There's nothing wrong with that. Our primitive ancestors had to deal with problems that were right in front of them: Hungry. Need food. Cold. Need fur. Horny. Need sex.
Modern man, and in this case, anybody born after 1950, does not have it so easy. You and I are aware of the larger world around us.
OK, so maybe that includes mostly just the progressive liberal side of American society unless cheap political points can be scored by conservatives whining about children, but I digress.
We have retirement accounts. We have paychecks that we live off. We have homes to pay for and cars to maintain and children to raise.
In short, the North Korean government has a nuclear sneeze, and you and I pick up a Kleenex.
Humans aren't made for that kind of stress. We fight or flight, which implies we have to have an immediate stressor, a confrontation. We don't have strong tools that allow us to be under major stresses constantly for a long term.
Enter the concept of stress-relief.
Much like the concept of Daylight Savings Time, stress relief is an attempt to alleviate a situation that shouldn't occur in the first place: the feeling of being trapped by circumstance, of seeing no way out, of not being able to fight or flee.
Some people drink. Some take drugs. Some turn to religion. Some find a hobby. But we all of us have some way to cut the tension down a bit to at least almost-manageable proportions.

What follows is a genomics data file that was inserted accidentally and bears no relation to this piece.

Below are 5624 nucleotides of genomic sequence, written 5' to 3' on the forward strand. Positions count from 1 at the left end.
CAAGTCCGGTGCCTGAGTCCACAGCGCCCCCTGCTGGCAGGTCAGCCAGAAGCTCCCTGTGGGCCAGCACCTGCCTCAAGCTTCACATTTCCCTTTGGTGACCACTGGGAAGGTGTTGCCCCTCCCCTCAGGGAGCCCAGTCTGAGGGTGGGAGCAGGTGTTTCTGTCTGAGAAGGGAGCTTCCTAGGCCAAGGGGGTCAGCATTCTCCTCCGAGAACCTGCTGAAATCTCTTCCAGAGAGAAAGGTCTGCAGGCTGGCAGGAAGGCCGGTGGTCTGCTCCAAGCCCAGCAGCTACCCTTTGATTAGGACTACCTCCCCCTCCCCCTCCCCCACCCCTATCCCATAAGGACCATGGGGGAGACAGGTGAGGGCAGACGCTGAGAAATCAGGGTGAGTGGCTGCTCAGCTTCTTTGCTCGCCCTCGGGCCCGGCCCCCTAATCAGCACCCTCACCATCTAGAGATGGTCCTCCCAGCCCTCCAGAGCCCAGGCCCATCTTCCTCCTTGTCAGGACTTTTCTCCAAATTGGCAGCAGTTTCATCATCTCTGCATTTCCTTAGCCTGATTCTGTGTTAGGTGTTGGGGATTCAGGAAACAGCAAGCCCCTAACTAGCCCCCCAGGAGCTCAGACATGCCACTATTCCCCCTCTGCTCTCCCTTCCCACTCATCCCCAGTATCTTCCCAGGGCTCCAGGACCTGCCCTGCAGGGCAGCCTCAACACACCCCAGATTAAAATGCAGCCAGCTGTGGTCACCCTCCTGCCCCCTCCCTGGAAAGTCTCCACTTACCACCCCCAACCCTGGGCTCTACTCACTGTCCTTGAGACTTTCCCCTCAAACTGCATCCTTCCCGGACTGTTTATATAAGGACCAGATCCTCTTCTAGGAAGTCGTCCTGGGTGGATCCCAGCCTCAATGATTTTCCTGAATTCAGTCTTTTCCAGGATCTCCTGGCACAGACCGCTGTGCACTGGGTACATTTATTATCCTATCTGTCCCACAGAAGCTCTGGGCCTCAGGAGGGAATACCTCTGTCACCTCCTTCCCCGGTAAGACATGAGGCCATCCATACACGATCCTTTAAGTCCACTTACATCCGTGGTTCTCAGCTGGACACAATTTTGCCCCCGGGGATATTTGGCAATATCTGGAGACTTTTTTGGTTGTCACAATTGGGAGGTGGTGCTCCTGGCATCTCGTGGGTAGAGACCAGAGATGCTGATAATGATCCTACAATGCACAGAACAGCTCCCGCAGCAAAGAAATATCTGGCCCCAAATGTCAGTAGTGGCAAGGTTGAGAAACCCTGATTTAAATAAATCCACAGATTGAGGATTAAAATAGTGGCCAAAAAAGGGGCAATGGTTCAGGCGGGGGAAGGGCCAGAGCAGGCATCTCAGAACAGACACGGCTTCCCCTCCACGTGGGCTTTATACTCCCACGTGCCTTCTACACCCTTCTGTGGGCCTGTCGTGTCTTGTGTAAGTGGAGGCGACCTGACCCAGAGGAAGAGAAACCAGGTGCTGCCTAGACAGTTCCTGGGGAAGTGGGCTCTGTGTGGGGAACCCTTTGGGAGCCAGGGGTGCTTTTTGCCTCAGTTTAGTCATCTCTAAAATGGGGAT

I'm about to admit a vice...ok, two vices...vice, in that they are escapes from reality.
This all sort of hit home yesterday afternoon. It was about 2:30 and I was sitting at home, restless and bored, and took a walk. As I strolled through a local park, I found myself suddenly very depressed and sad. I couldn't shake the feeling, nor could I very easily understand what was going on in me.
In fact, just after I took that picture, I had this feeling of doom as I glanced at the sunbathers gathered on the small lawn under that bridge tower. And it hit me: I had to go back to work today.
And it pissed me off.
Why did it bug me so much? As I walked, the stiffness in my legs and the soreness of my back whispered loudly to me.
You see, I had ridden my bike for about 50 miles over this weekend. The weather was nice, and I had the energy, so for roughly four hours, I was free.
Free, as in free to deal with my situation as it occured. No thoughts about tomorrow. No insurance worries. No bank accounts. No work. Just me, my bike, and some small amounts of traffic and the occasional hill.
Life, the way it's supposed to be lived.
To give you an idea of what I was dealing with, here are some photos I shot this weekend. I made myself carry a point-and-shoot camera:
Kinda sweet, huh? It would be fun to get on my bike and keep riding, carrying my camera and just shooting pictures.
Yeah. It's the "but." A big "but."
We all need escapes. We all need the kind of vice that for a few moments, or hours, allows us to deal with life on our terms. Something that stops us from thinking, and starts us dealing with who we are and what we want to do.
Something that reminds us of our humanity. We are human beings, not human doings...